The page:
Watch: How Filmmakers Make Emotions Visual
A filmmaker's biggest task is figuring out how to use images to communicate emotions. How do they do this?
Though it might seem like a bit of a cryptic concept, communicating emotions through visuals is relatively straightforward. There are a number of elements in filmmaking that do the job, and in this video from CineFix we get to learn what they are, as well as how some of our greatest filmmakers, like Alfonso Cuarón, Steve McQueen, and Frank Darabont, combined them to produce some of the most effectively moving and emotional scenes in cinematic history.
So, how do you communicate emotion in a film? Well, there are a few quick and dirty tricks that you can use that are not very subtle, like using an overly dramatic song, shooting something in slow motion, or having an actor explicitly express an extreme emotion by crying, screaming, etc. (That was the longest alliteration I've ever written by accident.)
But what the video teaches us is that by combining different elements, like sound, performances, cinematography, and story, in just the right way, you can evoke intense and lasting emotional responses from your audience that will help them connect to the experiences of your characters.
Take this scene from Lenny Abrahamson's Academy Award-nominated Room. Ma's (Brie Larson) plan to escape from her kidnapper by faking her son Jack's (Jacob Tremblay) death is almost complete. Jack is wrapped up in a rug in the bed of Old Nick's truck and begins to wriggle free, and pretty soon he is sees something he's never seen before: the sky.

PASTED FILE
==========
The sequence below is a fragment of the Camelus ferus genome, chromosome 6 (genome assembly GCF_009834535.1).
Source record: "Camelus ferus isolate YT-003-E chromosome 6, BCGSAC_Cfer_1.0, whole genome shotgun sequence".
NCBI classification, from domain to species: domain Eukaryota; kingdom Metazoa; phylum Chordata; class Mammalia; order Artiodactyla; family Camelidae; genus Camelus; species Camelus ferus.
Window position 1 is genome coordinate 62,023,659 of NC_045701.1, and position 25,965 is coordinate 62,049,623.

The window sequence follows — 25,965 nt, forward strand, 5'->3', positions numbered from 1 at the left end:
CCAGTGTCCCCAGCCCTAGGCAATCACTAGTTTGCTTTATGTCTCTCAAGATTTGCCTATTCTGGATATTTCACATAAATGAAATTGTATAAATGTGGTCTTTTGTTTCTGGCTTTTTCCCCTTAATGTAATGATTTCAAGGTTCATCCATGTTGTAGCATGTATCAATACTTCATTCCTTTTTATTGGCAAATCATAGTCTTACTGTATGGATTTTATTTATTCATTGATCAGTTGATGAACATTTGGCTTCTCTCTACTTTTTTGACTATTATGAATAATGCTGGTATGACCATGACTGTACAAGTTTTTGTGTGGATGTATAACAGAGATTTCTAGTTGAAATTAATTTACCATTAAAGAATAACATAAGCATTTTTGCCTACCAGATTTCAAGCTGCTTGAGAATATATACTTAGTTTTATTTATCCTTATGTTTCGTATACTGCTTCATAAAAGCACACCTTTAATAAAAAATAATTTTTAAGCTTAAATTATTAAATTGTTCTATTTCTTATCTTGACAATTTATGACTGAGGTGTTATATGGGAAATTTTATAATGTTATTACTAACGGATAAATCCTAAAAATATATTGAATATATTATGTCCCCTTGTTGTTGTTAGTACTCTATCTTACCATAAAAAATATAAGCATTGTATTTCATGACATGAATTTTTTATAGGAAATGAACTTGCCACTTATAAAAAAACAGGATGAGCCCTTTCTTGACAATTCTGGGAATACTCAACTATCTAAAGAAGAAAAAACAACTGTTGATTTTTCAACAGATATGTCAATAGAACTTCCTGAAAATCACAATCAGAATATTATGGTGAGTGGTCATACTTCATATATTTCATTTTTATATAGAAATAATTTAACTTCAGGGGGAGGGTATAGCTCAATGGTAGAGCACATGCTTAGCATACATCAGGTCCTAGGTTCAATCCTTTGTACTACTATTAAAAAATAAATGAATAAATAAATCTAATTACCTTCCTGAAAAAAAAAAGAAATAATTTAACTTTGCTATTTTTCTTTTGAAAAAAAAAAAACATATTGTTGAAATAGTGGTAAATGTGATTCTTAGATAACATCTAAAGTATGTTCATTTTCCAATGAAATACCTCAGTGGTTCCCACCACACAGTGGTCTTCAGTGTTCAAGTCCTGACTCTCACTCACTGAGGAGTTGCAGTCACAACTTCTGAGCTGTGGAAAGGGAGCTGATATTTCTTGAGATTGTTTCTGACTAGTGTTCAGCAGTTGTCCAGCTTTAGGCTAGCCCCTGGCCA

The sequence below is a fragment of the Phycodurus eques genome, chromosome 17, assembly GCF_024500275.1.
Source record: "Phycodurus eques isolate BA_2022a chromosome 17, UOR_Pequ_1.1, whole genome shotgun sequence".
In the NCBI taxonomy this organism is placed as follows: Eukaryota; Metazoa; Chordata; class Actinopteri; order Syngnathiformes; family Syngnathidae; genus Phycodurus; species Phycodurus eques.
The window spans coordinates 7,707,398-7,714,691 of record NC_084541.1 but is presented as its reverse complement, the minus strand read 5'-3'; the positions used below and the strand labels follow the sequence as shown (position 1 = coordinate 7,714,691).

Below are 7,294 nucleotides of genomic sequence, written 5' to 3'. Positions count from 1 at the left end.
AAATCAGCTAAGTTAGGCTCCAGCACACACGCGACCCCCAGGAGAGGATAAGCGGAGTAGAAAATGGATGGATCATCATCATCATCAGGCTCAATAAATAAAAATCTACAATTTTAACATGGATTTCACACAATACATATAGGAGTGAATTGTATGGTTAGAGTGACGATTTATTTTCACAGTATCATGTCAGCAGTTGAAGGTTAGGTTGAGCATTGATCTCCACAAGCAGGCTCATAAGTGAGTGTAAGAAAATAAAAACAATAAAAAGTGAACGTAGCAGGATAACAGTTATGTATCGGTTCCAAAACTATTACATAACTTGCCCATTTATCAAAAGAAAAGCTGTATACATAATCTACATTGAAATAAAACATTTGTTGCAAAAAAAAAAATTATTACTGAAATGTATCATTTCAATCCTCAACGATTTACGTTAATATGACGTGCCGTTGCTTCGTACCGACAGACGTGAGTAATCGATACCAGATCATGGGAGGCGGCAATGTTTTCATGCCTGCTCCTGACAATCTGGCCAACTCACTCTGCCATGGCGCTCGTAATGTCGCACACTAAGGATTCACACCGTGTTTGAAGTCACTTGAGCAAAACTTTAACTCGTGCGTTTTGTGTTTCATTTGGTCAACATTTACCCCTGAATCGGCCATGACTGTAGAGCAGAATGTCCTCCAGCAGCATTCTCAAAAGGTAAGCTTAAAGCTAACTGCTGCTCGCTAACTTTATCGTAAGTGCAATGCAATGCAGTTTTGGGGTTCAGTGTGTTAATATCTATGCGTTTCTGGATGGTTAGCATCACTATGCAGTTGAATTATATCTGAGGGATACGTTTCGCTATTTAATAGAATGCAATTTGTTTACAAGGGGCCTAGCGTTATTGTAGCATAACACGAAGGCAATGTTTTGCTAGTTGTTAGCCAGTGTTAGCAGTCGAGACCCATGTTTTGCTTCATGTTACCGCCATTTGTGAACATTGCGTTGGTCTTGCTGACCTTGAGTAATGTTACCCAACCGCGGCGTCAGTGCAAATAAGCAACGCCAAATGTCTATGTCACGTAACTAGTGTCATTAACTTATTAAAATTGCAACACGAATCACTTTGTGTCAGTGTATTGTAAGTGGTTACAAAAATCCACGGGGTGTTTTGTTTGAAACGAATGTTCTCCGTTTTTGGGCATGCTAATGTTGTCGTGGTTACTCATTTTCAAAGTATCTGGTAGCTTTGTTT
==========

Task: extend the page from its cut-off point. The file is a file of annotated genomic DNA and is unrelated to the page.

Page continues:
In my opinion, this is one of the best and most emotional scenes from the film. You've got the uplifting music, Ma's voiceover playing in the background, Tremblay's perfect performance as an awestruck boy, and the alternating shots between his face and the eternal sky. All of these components work together to move the audience. And though there is music, a voiceover, and some sound effects, I see this film as largely silent, in that you don't need to hear Jack say, "Whoa," or "Holy cow, the sky," or some other line of dialogue that would make his experience less subtle. All you need is that music, those eyes, and Ma's voice in his head telling him how to get to safety.